In Wickenburg, AZ, the Desert Caballeros Western Museum was our goal today. The Museum houses world renowned art collections and historic displays. Visitors meander from exhibitions of traditional and comtemporary art into life-scale scenes that depict the history of Wickenburg and the desert frontier.
The upper part of the museum held this display
Western art and sculptures showed the saddles in use.
Pictures were allowed in that room and in this room which showcased the development of Wickenburg through mining, farming and ranching, and tourism.
The third part of this floor house the core of the Museum collection—the prized works of some of the foremost western painters and sculptors. I took this picture of a pack train
this small sculpture of “Thanks For The Rain” before I saw the sign banning photos in this area.
Downstairs are lifesized exhibits of a Victorian house from the era (on my left) and a ranch/farm house (right), and several business such as blacksmith, general store, jeweler, hotel, etc. Here also is one of two saddles that visitors are invited to try. I didn’t waste time thinking about it. Felt pretty good to be back in the saddle. I’m wearing headphones and an electronic receiver. They are part of the Museum’s free guidePORT audio tour, which adds additional information to that available on the displays.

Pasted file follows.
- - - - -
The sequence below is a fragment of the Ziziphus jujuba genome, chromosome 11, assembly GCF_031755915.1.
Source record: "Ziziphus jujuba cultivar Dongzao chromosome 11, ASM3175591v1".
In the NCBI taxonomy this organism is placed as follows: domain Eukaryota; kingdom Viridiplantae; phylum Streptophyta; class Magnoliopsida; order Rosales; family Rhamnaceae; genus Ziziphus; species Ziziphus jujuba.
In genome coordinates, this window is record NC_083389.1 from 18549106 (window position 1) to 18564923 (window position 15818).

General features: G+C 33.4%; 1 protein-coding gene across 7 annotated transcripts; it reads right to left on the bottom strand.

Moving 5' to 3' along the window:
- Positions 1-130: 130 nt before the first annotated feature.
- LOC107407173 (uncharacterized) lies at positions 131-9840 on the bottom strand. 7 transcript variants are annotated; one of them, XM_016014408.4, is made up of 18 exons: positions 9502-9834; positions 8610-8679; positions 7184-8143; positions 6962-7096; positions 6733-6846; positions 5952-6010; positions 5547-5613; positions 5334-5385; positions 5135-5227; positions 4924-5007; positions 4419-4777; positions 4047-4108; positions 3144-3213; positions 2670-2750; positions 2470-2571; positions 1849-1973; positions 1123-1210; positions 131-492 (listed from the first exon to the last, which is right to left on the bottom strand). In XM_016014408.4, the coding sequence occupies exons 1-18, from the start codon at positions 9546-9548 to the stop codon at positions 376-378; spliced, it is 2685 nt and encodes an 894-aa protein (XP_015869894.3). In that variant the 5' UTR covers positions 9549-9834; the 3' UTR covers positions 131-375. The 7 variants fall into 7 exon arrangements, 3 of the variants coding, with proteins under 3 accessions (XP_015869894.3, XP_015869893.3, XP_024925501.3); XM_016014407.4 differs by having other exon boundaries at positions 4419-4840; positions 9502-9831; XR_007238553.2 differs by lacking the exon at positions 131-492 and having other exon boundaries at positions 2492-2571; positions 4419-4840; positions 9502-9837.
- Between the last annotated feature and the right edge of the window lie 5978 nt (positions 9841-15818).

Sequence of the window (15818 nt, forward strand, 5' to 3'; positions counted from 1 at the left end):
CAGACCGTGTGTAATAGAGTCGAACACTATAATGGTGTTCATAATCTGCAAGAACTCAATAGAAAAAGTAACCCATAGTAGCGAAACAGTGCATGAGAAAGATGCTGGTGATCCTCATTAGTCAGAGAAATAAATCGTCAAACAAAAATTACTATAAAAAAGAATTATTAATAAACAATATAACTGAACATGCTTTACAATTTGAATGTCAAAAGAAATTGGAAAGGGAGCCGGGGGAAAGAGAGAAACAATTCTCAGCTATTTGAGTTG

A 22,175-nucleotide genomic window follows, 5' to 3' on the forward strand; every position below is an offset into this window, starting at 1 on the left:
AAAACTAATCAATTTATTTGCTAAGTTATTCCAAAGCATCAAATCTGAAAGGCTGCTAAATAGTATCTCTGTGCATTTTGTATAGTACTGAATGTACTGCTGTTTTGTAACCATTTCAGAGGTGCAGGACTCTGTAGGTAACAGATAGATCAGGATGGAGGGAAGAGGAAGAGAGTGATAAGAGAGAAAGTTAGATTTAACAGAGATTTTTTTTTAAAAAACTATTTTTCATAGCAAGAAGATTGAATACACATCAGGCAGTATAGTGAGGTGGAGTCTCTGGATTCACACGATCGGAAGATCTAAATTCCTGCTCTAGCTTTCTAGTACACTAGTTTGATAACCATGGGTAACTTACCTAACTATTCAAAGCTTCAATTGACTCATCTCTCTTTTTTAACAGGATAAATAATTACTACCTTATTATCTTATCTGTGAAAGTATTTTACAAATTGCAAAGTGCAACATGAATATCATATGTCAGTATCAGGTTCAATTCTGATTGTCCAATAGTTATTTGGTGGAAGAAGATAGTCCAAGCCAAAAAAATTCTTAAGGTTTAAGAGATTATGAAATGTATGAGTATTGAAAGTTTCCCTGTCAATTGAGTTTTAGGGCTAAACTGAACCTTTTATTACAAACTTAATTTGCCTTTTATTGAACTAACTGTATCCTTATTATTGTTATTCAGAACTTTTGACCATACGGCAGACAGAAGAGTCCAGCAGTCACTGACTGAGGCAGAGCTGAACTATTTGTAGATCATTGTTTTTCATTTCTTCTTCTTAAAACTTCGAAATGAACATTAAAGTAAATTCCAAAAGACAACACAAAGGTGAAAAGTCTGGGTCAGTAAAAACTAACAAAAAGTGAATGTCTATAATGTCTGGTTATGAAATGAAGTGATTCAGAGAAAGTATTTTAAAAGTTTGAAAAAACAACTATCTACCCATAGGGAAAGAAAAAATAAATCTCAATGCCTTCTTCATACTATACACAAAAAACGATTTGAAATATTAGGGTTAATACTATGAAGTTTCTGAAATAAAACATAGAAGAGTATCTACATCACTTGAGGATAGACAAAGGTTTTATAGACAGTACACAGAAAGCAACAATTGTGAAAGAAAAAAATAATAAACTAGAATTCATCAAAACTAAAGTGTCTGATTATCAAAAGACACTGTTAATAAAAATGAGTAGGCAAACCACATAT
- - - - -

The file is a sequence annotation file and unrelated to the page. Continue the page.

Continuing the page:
Patchwork quilt on the bed on the screened porch of the ranch house pictured above. Each of those little squares are 1’' square—a lotta work!
Deliberate display to show ocotillo ceiling covered with cloth.
Small wood stove in the kitchen. The one in the Victorian house was twice the size. This display also shows that the walls were finished with a mixture of cement and buttermilk.
Two displays at the jewelers—pipes and beads.
Menu from the Vernetta Hotel, where the railroad passengers got the only decent meal on their trip west.
Next to the Museum is the original Vernetta Hotel, the first brick building in Wickenburg and one of a handful of buildings original to Wickenburg.
Tomorrow we’ll view the rest of the Museum.